Poets of Hope and Despair: The Russian Symbolists in War and Russian Revolution: 1914-1918.
In pursuing his analysis and political compartmentalization of Russian symbolist poets - a compartmentalization not always easy to maintain - Hellman fails to undertake any esthetic approach to these poets' works. His emphasis is on their ideologies as he interprets them, a process in which he often oversimplifies their thoughts and one in which he passes upon them his categorical judgments. He observes that the Russian poets sometimes were guilty of not expressing themselves adequately because they "shied away from using big words" or were "embarrassingly weak" in their utterances. He then proceeds to reformulate their ideas in accordance with his own notions about them. He also utilizes psychological interpretation, censuring these poets for not, in his belief, presenting "a true picture of a war in progress, because of personal involvement." Hellman's pontifical pronouncements appear often in his text: for example, "This confession also means the defeat of Hippius as a writer and 'Everything Has Changed' cannot but leave the reader dissatisfied"; or, "The voluntary silence was therefore the most decent attitude for a writer toward the theme of war."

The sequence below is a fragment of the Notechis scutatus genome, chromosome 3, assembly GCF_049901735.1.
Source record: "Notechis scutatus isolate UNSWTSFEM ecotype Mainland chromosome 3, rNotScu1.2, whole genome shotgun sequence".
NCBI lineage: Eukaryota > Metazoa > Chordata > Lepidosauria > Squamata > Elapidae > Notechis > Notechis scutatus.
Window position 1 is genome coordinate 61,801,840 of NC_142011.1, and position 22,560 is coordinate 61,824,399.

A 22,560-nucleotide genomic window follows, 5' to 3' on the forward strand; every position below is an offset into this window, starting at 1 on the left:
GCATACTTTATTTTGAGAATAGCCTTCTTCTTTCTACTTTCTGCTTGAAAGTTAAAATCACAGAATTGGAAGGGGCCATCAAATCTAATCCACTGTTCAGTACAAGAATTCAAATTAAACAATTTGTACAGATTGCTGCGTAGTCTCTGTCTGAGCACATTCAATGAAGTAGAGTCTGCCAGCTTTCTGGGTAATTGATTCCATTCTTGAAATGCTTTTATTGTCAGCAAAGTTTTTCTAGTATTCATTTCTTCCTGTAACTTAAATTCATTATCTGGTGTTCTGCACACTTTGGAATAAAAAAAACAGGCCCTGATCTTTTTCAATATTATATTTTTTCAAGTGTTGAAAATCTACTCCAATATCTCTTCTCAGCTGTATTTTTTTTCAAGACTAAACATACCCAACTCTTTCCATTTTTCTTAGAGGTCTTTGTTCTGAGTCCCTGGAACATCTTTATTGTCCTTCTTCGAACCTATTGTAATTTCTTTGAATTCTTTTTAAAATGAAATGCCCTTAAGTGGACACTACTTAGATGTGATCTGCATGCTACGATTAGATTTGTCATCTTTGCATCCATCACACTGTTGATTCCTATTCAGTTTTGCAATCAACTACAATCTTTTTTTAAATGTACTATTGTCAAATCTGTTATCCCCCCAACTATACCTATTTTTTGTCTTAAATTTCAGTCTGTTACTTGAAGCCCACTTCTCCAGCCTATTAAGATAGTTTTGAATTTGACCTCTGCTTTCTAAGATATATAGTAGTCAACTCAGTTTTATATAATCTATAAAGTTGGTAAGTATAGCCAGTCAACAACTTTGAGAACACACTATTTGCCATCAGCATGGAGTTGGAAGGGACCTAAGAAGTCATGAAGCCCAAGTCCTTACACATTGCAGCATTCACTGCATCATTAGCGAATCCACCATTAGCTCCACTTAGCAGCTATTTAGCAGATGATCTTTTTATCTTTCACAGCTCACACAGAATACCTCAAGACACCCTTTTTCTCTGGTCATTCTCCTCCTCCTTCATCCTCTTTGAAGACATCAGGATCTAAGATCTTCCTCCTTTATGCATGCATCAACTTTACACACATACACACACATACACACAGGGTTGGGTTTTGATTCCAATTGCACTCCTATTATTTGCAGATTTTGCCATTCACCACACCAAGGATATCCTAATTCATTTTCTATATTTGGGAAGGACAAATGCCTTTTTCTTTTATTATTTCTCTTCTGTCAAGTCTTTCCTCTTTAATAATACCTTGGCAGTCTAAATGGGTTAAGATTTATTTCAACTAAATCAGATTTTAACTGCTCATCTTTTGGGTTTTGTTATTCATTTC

Only a few representative poems of the Russian symbolists are cited, whereas 402 pages of the study present Hellman's uninspiring critical discourse. It is unclear what audience Hellman had in mind when writing this book (and dedicating it to the memory of the late Professor Sven Linner of Uppsala, Sweden). A student of Russian poetry will be perplexed by the lack of artistic analysis of the works of these first-rate Russian symbolist poets. The question arises: of what intrinsic value is this approach to works of art? In one of his interviews, Vladimir Nabokov remarked: "Mediocrity thrives on ideas."
Poets of Hope and Despair is further marred by typographical and grammatical errors, as on page 145, where "allen" appears instead of "fallen," or on page 220, where we find "uzhasom" instead of "uzhasam." There also are contextual inadequacies: for example, Hippius and Merezhkovsky in reality initiated the Religious-Philosophical Meetings in St. Petersburg (29 November 1901 to 5 April 1903), not the Religious Philosophical Society, which was organized by the religious philosopher Nikolai Berdyaev several years later. Furthermore, the Merezhkovskys spent the winter of 1913 (as well as the winter of 1914) in St. Petersburg and not in France, as claimed by Hellman. The book closes with a bibliography but lacks an index of names and titles.
Temira Pachmuss University of Illinois, Urbana
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|Publication:||World Literature Today|
|Article Type:||Book Review|
|Date:||Jun 22, 1996|
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